Sunday, October 21, 2007

Being Patient in the Studio

My last few posts have centered on the theme of understanding, which I suppose is indicative of the point I am at in my legal education. As a 2L, I am “in the studio” of law, taking the utility courses in order to lay the foundation of my legal knowledge. While I am comfortable with the notion that life is a journey spent pursuing deeper understanding, the impatient part of me wants to just get there. I envision “there” as the place where the intuition, factors, policy and history of law all meld happily together in my brain. Being “there” would mean that I could add my own contribution – creativity – to resolve complex issues by maneuvering through the law with the seeming effortlessness of my professors (or at least to know where to start).

I am working on my note for law review this semester. The wonderful thing about working on a project like this as a student is that we have access to some amazing minds in our faculty. Not only are our professors receptive, insightful and generous with their time, they model adeptness in legal scholarship. The fact that each professor I have approached is able to think along with me, give me constructive feedback, and suggest useful resources, all extemporaneous and without familiarity with the specific subject, is striking. I want to be able to do that.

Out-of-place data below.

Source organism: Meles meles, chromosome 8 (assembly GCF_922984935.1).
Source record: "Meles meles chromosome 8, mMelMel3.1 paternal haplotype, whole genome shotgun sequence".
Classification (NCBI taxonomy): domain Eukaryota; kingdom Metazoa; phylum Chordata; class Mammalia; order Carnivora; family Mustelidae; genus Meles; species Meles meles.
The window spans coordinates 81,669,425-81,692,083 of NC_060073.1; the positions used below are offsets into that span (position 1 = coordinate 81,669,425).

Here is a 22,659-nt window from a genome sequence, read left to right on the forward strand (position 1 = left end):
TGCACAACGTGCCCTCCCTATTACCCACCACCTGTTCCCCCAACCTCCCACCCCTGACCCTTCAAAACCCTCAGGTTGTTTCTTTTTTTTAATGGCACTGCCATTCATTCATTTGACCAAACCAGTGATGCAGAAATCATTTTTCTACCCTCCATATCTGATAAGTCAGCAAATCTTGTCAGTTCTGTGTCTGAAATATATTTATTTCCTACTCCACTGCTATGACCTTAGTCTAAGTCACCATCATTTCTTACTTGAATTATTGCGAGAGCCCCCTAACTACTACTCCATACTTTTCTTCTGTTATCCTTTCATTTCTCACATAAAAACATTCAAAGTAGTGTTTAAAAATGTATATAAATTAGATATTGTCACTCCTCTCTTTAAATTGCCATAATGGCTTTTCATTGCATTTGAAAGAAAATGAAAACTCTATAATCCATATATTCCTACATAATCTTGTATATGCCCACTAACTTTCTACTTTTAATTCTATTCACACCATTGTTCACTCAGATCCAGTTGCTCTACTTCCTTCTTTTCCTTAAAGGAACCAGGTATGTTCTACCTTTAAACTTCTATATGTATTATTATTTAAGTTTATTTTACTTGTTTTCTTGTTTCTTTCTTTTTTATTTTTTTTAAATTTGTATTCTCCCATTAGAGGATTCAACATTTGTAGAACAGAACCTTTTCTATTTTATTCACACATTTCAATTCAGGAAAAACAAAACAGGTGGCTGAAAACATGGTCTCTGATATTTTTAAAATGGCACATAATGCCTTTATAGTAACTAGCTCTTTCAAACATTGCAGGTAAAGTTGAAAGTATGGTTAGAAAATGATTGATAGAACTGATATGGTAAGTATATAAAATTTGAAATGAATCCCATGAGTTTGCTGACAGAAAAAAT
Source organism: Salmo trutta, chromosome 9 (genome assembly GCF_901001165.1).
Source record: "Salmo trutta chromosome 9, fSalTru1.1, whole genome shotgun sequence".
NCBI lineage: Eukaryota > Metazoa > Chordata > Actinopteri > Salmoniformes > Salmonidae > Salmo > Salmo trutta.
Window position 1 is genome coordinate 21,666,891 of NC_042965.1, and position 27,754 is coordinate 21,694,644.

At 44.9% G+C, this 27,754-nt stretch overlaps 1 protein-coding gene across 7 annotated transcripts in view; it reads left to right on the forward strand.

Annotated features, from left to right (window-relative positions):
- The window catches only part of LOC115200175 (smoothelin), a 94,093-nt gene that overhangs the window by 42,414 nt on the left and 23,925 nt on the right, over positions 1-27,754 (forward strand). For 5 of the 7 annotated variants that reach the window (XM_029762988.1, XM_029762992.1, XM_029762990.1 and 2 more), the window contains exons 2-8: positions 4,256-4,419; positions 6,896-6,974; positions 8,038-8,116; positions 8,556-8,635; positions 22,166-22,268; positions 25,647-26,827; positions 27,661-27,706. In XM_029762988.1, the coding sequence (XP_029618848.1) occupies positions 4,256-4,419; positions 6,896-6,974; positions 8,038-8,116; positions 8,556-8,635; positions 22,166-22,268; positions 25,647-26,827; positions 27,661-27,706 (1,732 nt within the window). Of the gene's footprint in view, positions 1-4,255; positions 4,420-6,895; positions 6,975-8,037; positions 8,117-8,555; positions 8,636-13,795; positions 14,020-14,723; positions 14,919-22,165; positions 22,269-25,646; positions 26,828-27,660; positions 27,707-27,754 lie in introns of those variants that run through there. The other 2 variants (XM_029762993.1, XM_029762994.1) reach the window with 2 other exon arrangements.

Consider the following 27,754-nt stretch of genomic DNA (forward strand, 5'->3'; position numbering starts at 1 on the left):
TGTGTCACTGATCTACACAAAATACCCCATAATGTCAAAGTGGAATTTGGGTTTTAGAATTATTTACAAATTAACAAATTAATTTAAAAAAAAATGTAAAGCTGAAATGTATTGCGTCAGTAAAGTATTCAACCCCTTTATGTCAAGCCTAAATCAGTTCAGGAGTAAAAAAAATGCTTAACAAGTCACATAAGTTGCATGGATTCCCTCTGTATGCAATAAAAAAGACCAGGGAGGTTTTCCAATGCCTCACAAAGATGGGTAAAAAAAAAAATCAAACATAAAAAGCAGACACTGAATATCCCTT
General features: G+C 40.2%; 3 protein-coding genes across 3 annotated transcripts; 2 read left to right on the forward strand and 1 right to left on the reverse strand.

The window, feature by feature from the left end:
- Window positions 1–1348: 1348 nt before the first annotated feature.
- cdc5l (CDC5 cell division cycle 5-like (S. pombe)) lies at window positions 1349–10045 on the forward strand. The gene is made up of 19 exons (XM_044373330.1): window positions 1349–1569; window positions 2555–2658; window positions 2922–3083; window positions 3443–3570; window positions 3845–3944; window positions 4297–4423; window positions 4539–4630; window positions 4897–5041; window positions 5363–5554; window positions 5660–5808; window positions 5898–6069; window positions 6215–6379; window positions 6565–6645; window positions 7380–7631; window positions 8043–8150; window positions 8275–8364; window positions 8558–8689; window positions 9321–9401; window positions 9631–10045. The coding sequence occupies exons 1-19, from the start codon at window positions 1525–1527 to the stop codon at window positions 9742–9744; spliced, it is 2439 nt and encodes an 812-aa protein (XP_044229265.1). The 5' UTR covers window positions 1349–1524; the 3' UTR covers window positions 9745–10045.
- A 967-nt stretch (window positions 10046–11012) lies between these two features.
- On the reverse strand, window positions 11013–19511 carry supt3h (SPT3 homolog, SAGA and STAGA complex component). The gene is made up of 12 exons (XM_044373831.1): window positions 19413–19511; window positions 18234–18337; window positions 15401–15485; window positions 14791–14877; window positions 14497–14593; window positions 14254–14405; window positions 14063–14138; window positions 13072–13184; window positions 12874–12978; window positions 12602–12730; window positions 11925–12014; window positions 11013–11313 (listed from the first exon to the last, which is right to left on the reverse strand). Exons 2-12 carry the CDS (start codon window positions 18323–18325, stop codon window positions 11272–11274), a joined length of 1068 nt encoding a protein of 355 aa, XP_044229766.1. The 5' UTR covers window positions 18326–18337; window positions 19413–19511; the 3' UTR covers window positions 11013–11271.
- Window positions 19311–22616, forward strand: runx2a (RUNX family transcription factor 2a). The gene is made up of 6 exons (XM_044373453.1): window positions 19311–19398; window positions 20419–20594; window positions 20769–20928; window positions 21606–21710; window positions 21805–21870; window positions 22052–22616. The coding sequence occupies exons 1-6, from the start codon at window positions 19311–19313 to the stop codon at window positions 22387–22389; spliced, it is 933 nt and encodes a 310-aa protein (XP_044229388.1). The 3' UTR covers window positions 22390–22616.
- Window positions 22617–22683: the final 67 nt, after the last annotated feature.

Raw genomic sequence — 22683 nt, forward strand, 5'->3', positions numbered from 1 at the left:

What I have observed in my professors is that their creativity stems from a solid foundation of knowledge. Creativity alone is insufficient; in order to press legal scholarship forward in a meaningful way, one must have a command of the fundamental principles of law. In this way, legal scholarship is like choreographing a ballet. Choreographers may have inspired visions of expressive movement, but without technical proficiency and mastery of ballet form, the composition will be wanting. So is legal scholarship rooted in a mastery of the substance of the law. As novel as an argument is, if it departs without justification from what is known, it will fail to persuade.

I am an aspiring legal scholar, and while most of what I am now learning is principled and structured, this structure provides the framework for creative thought. Before I can begin to “choreograph” with the law as my professors do, I must spend more time mastering the fundamentals in the studio.

1 comment:

Alison M. Kilmartin said...

In response to Kelly's post I quote the late, great Justice Benjamin Cardozo who said, "Method is much, technique is much, but inspiration is even more." Thankfully moments of inspiration come along the way as method and technique are mastered.